Since the HRSP is capable of high-density regional coverage, reflectors can be digitized relative to geographic position, and contour structure maps can be produced (Fig. 8). The maps confirm that the most dramatic relief is in the deepest reflectors, which corresponds to the tops of the Ocala Limestone and Avon Park Formation. Although the Hawthorn Group thickens to accommodate this drop, the upper horizon remains relatively level. An isopach map of the Hawthorn Group shows that the unit widens from northwest to southeast (Fig 8).

Figure 8. Structure contour and Isopach maps of horizons interpreted from HRSP.
Figure 8. Structure contour and Isopach maps of horizons interpreted from HRSP.

A stratigraphic model to describe the data is suggested in the following four steps: 1.) pre-Miocene subsidence in the area; 2.) erosion of a headland to the northwest and deposition into the area occurred during Miocene times (Hawthorn Group) and possibly later; 3.) pre-Quaternary sea-level rise levels the upper Hawthorn Group and infills any channeling or small depressions, and; 4.) continued dissolution at depth from Tertiary to present has created localized subsidence features throughout the Hawthorn and possibly in more recent sediments. The large subsidence potentially controls the regional hydrology. Possible stress fractures or slumping along the periphery of the subsidence could produce breaches in confining layers and pathways for fluid migration. The smaller subsidence (piping) features associated with continued dissolution at depth could provide similar conduits.

Migration of saline waters from the Lower to Upper Floridan Aquifer can occur within the Avon Park Formation. Since the available HRSP is not resolvable into the Avon Park Formation, the presence of a fault at that depth cannot be ruled out. Since no displacement along reflectors is evident in the shallower reflectors, the influence of a deep fault on shallow stratigraphy would be through structural deformation of the geology as it accommodates the drop across the fault trace. However, the structural deformation reflected in the HRSP can also be created by karst-related dissolution and subsidence within the limestone units, without regional faulting. Subsequent dissolution can further compromise the confining units and continue to enhance migratory pathways.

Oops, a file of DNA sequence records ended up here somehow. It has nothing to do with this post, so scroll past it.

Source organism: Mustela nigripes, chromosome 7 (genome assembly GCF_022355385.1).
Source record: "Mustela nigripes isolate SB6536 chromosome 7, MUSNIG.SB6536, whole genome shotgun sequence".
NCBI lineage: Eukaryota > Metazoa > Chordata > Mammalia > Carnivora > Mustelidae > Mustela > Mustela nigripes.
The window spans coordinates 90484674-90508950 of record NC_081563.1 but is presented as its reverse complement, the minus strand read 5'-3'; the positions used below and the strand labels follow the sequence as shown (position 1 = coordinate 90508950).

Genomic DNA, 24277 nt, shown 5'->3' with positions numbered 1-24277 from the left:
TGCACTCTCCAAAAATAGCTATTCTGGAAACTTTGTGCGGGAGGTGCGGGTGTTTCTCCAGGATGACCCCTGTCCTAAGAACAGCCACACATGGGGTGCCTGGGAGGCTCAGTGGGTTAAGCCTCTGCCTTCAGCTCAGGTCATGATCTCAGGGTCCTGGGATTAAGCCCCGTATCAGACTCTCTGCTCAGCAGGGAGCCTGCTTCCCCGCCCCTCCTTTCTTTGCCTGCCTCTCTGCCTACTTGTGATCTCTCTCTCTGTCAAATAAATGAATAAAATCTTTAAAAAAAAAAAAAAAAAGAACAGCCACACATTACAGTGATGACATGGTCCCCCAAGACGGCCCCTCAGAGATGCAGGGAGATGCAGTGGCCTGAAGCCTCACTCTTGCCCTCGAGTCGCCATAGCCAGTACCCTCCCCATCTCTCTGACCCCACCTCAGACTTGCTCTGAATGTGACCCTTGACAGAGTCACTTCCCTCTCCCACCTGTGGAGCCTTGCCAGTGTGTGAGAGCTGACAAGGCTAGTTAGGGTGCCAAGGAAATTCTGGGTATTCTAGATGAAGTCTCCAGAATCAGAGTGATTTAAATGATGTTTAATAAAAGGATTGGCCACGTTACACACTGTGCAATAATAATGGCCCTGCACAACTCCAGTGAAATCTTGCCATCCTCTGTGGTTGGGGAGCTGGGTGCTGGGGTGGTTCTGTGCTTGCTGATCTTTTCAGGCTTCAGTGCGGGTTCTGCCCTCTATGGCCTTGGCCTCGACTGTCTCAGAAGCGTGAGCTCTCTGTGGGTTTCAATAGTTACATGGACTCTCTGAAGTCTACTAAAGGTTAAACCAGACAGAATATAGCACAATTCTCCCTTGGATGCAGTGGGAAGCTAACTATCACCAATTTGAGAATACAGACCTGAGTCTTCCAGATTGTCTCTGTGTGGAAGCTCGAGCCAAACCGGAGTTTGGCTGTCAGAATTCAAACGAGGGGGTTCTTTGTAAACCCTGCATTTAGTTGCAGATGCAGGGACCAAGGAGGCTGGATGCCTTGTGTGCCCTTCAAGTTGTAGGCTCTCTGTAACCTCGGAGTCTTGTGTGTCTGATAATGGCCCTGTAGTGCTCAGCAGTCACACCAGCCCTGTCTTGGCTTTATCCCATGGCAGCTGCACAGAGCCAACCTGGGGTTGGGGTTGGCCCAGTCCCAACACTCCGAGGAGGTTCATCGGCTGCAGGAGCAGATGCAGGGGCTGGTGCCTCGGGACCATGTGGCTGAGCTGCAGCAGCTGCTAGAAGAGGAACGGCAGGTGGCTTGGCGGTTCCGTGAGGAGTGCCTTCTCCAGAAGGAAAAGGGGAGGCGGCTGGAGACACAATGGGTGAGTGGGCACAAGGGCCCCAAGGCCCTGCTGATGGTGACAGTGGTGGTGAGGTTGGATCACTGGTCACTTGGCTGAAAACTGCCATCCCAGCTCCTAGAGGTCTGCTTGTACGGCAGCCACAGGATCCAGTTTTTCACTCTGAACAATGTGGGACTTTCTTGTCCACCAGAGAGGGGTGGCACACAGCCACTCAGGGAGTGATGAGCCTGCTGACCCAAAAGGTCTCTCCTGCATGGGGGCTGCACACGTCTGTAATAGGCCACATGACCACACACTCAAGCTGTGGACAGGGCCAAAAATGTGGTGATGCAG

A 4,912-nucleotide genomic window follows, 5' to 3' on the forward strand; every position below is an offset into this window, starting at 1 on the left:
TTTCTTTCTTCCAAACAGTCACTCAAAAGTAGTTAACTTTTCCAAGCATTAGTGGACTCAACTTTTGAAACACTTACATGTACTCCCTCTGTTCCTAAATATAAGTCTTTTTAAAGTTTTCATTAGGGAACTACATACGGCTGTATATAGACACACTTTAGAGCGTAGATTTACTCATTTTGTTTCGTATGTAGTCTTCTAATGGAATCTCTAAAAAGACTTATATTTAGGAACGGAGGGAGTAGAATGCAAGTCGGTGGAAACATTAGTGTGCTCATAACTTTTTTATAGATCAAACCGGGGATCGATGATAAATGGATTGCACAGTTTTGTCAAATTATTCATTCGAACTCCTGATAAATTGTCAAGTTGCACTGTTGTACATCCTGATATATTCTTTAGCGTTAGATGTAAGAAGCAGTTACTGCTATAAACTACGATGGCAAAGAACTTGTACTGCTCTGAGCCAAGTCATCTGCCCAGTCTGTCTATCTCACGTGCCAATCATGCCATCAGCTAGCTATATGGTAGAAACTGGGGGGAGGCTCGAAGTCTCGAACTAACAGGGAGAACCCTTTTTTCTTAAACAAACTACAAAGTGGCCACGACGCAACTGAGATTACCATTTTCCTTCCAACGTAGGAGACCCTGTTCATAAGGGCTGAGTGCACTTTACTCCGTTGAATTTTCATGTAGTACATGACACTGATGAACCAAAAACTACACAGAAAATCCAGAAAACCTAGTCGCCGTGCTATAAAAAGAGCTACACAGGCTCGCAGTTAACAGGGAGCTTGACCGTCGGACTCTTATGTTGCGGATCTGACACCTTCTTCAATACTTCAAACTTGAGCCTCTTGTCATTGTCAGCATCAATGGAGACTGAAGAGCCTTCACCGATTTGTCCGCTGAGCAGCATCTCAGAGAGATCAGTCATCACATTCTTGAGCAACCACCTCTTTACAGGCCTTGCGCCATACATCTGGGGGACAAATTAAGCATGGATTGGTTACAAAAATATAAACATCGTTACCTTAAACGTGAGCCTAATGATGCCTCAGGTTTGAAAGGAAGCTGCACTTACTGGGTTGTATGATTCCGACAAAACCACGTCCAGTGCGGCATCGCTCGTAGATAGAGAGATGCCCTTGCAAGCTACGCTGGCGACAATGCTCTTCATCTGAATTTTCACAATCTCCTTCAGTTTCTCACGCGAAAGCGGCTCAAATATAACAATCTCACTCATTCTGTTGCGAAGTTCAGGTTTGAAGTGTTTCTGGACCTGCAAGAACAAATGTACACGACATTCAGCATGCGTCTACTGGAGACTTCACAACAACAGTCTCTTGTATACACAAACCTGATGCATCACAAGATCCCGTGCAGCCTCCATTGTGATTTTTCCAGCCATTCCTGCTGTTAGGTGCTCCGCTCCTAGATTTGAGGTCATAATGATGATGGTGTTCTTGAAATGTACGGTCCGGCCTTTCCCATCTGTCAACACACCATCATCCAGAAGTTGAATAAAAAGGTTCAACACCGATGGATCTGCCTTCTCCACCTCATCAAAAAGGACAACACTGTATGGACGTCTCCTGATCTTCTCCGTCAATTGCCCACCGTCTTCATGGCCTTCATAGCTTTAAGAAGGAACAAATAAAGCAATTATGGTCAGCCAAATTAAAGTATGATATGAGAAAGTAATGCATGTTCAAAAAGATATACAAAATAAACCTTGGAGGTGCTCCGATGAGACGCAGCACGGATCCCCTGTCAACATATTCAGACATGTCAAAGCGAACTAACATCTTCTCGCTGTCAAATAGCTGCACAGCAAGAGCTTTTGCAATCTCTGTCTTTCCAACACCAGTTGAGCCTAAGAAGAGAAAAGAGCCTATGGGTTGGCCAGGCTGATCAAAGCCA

References Cited

Kindinger, J. L., Davis, J. B., and Flocks, J. G., 2000, Geologic controls on the formation of lakes in north-central Florida, USGS Open-File Reprt 00-180, 46 p.

Miller, J.A., 1986, Hydrogeologic framework of the Floridan Aquifer system in Florida and parts of Georgia, Alabama, and South Carolina, US Geo. Surv. Prof. Paper 1403-B, B91 p.

Sacks, L.A., Lee, T.M., and Tihansky, A.B., 1991, Hydrogeologic setting and preliminary data analysis for the hydrologic budget assessment of Lake Barco, an acidic seepage lake in Putnam County, Florida: US Geol. Surv. Wat. Res. Invest. Reprt. 91-4180.

Schiner, G.R., Laughlin, C.P., and Toth, D.J., 1988, Geohydrology of Indian River County, Florida, US Geo. Surv. Wat. Res. Invest. Rept. 88-4073, 110 p.

Scott, T.M., 1988, The lithostratigraphy of the Hawthorn Group (Miocene) of Florida, FL Geo. Surv. Bull. 59, 148 p.

Spechler, R.M., 1994, Saltwater intrusion and the quality of water in the Floridan Aquifer system, northeastern Florida. U.S. Geol. Surv.Water Resources Invest. Report 92-4174, p. 76.

Wiener, J.M., 1982, Geologic modeling in the Lake Wauberg-Chacala Pond vicinity utilizing seismic refraction techniques, University of Florida M.S. Thesis. 94 p.

Wolansky, R.M., Haeni, F.P., and Sylvester, R.E., 1983, Continuous seismic-reflection survey defining shallow sedimentary layers in the Charlotte Harbor and Venice areas, Southwest Florida, . U.S. Geol. Surv.Water Resources Invest. Report 82-57, p. 76.

In Eve L. Kuniansky, editor, 2001, U.S. Geological Survey Karst Interest Group Proceedings, U.S. Geological Survey Karst Interest Group Proceedings, St. Petersburg, Florida, February 13-16, 2001: USGS Water-Resources Investigations Report 01-4011